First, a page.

Since a few things in my “How To Draw” series are things which I’ve never tried to draw before, I thought that it could be useful for people who are new to drawing to write an article about this whole process.
Whilst it’s a skill that I’ve probably always had to some degree or another, I’ve only even got vaguely good at working out how to draw things within the past three or four years.
And, yes, with enough practice and understanding, working out how to draw things can become an almost intuitive skill. In fact, with enough practice, drawing in general can become a fairly intuitive skill.
1) Copying: This is one of the easiest, and oldest, ways to learn how to draw new things. Just look at a photo of what you want to draw and try to copy what you see. If you’ve new to drawing, your copy probably won’t look anywhere near as good as the original.
Yes, you can trace things, but this requires a lot less skill and it’s generally a lot more satisfying to try to copy things the old-fashioned way by just looking at them and drawing what you see.
Plus, if you copy things by sight, then you’ll probably add your own artistic touches to them after a while too (this is something you can’t really do if you trace things).
Whilst this stuff is probably fairly obvious, I found a really interesting book a few weeks ago called “Drawing On The Right Side Of The Brain” by Betty Edwards which explores some of the psychology behind learning to draw and also teaches you how to “see” things in an artistic way. I already intuitively knew quite a lot of this stuff before I found this book but, if you’re new to drawing, then it might be worth finding a copy of it in your nearest library or buying a copy of it.
If you’re still uncertain about how to copy things, the next three tips on this list are techniques which will help you.
2) Two dimensions: Notice how I only mentioned copying from photographs in the previous point on this list? This goes against the more classical idea that people should actually observe things in real life when they’re learning how to draw them (eg: life drawing etc…), but I personally think that it’s best to learn how to draw things from photographs and static images.
The reason for this is fairly simple – things in real life are three-dimensional, whereas everything printed on a photograph or a computer screen is a two-dimensional flat image. Yes, a photo might look 3D, but (in physical terms) it’s as two-dimensional as the flat surface of the paper it is printed on or the computer screen it is displayed on.
Now, if you’re drawing something, then your drawing will be two-dimensional. It’ll be a single layer of ink and/or graphite on a flat piece of paper. So, if you want to learn how to create the illusion of depth and three-dimensional objects, then it makes a lot more sense to copy another 2D image (eg: a photo) which has already done this.
After a while, you’ll have probably learnt enough to know how to draw things that you see around you, without needing to refer to two-dimensional photos or pictures. But, if you’re just starting out, then it’s worth sticking to copying photographs for a while.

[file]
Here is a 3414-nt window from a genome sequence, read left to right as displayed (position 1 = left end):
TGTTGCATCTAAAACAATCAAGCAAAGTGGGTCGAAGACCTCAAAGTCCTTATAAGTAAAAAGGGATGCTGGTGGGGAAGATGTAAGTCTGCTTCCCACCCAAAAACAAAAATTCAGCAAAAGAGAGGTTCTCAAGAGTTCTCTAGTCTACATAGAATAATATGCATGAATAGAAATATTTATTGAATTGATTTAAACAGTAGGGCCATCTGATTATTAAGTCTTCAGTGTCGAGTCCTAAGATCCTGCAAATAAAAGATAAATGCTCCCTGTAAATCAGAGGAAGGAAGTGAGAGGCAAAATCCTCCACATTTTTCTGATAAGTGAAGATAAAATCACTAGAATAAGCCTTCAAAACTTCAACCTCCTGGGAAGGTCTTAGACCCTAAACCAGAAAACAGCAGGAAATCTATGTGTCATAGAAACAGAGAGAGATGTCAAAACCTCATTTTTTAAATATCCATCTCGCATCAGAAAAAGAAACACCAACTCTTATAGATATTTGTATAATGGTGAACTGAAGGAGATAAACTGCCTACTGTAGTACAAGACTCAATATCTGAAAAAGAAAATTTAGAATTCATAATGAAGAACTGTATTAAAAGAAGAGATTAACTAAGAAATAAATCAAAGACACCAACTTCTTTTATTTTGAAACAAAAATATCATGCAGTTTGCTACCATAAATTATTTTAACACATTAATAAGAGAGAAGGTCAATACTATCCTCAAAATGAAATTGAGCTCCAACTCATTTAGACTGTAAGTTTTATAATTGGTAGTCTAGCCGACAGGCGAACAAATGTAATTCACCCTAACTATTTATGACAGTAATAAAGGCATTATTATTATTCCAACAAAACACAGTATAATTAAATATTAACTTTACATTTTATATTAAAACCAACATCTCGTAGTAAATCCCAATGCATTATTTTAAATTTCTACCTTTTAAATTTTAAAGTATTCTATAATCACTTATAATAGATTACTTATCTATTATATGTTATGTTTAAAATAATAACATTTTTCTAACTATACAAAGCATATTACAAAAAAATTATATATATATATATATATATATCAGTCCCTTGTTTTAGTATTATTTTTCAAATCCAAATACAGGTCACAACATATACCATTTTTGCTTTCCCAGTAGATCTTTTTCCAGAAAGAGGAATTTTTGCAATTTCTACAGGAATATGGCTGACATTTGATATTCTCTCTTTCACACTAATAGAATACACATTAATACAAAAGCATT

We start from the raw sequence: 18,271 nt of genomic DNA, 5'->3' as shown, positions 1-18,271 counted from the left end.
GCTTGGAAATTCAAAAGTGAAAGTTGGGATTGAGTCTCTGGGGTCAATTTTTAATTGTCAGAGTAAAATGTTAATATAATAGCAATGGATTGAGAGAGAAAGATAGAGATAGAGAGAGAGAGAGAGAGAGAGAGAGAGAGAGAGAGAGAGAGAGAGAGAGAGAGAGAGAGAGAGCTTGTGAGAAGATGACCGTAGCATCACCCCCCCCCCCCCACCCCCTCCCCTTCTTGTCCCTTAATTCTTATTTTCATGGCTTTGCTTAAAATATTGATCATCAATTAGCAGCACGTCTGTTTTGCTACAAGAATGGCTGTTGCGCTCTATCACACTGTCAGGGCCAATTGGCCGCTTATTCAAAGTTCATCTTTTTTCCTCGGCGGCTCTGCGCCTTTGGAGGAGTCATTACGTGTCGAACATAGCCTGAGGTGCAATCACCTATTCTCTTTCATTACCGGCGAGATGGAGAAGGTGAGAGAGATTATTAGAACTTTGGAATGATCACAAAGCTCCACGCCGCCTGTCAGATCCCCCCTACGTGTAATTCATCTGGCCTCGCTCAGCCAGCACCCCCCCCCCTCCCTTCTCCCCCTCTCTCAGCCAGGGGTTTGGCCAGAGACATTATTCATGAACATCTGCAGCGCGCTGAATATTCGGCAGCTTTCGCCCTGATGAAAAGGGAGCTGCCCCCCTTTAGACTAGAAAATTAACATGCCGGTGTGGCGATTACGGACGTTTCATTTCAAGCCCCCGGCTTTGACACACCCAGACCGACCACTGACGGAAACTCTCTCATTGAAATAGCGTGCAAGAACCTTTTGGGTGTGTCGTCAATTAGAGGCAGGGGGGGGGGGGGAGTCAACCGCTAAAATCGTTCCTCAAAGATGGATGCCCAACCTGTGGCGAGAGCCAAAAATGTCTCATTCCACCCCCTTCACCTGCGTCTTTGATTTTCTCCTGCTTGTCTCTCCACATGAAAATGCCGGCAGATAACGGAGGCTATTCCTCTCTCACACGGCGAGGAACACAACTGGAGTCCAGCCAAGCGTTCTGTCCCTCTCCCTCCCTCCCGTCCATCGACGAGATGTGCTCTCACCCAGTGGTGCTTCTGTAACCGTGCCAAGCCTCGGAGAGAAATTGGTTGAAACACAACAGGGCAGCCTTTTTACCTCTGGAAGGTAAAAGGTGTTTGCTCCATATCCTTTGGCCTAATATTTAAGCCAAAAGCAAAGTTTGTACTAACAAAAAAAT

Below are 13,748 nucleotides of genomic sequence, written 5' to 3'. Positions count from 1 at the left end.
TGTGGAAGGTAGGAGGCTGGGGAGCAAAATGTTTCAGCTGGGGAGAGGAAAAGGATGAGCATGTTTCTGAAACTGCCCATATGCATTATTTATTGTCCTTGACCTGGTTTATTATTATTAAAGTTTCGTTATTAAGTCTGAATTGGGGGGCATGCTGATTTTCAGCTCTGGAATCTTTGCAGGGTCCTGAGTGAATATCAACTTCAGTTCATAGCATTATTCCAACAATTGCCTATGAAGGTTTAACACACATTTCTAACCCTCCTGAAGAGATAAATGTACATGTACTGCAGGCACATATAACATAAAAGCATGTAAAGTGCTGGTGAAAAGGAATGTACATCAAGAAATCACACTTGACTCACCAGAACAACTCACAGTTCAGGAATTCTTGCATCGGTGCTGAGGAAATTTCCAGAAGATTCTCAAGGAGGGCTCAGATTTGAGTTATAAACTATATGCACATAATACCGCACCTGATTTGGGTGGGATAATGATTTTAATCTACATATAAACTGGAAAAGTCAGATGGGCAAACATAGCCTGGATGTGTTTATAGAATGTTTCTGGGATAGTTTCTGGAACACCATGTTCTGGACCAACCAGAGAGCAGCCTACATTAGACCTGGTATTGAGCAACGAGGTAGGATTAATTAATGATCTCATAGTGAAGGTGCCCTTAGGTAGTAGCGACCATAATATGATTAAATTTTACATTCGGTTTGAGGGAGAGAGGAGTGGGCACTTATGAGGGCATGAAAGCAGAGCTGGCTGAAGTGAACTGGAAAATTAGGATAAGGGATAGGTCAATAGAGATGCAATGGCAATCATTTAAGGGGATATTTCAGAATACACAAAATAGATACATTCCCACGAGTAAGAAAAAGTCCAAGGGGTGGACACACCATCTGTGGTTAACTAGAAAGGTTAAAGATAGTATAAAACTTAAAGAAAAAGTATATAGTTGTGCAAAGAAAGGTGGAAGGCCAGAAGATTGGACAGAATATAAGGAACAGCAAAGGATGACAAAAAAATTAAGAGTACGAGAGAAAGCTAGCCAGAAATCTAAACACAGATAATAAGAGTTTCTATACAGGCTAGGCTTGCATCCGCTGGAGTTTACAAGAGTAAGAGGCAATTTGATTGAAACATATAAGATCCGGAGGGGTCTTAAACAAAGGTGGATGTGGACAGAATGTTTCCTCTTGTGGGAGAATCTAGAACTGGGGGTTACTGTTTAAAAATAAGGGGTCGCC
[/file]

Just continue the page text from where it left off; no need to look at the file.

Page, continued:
3) Simplify: If you’re copying a photograph, then the sheer level of detail might seem pretty intimidating at first. Real life is extremely intricate and detailed (just look closely at anything around you and you’ll probably see what I mean) and trying to copy all of this detail can be overwhelming.
However, one of the most important skills which any artist has to learn is how to simplify things. This skill is almost intuitive when you’ve picked it up, but it can be kind of difficult to describe, so bear with me…
There are a number of ways to simplify things, but it can be useful to start by drawing an outline of the thing you’re copying and then focus on drawing the most important and recognisable parts of it.
When it comes to the more intricate details of something, it can be useful to either give a general impression of them (eg: squiggly lines to represent grass on a field rather than drawing each individual blade of grass) or to only show a couple of smaller details rather than trying to copy everything exactly and “perfectly”.
A good way of learning how to simplify things if you’re new to drawing is to look at a lot of drawings by other people. Be sure to focus on stylised drawings rather than “realistic” drawings. Anyway, once you’ve looked closely at quite a few other drawings and thought about how the artist simplified things, then you’ll probably start to get a sense of how to do this yourself.
4) Add 3D effects: Although you’ll hopefully work out some of these techniques yourself, there are a few basic techniques for making things look 3D (eg: shadows, perspective, 3D shapes etc…) which are very easy to learn. I wrote a more detailed article about this subject a while back, which can be found here.
5) Practice: As I’ve mentioned a couple of times before, working out how to draw things is a skill which takes practice to learn. It isn’t something that you’ll probably pick up instantly. But, don’t be discouraged. Once you’ve learnt the basics of it, it’ll quickly become an almost intuitive skill. But in order to get to this stage, you have to practice as regularly as possible.
But, if you really want to learn how to draw, then you’ll probably enjoy all of this practice and have a lot of fun with it. And, yes, practice should be fun.
If practicing your drawing feels dull or feels like a chore, then either try to draw something which you feel looks cooler/more interesting than whatever you were trying to draw or just take a break until you feel enthusiastic again.
Anyway, I hope that this article was useful 🙂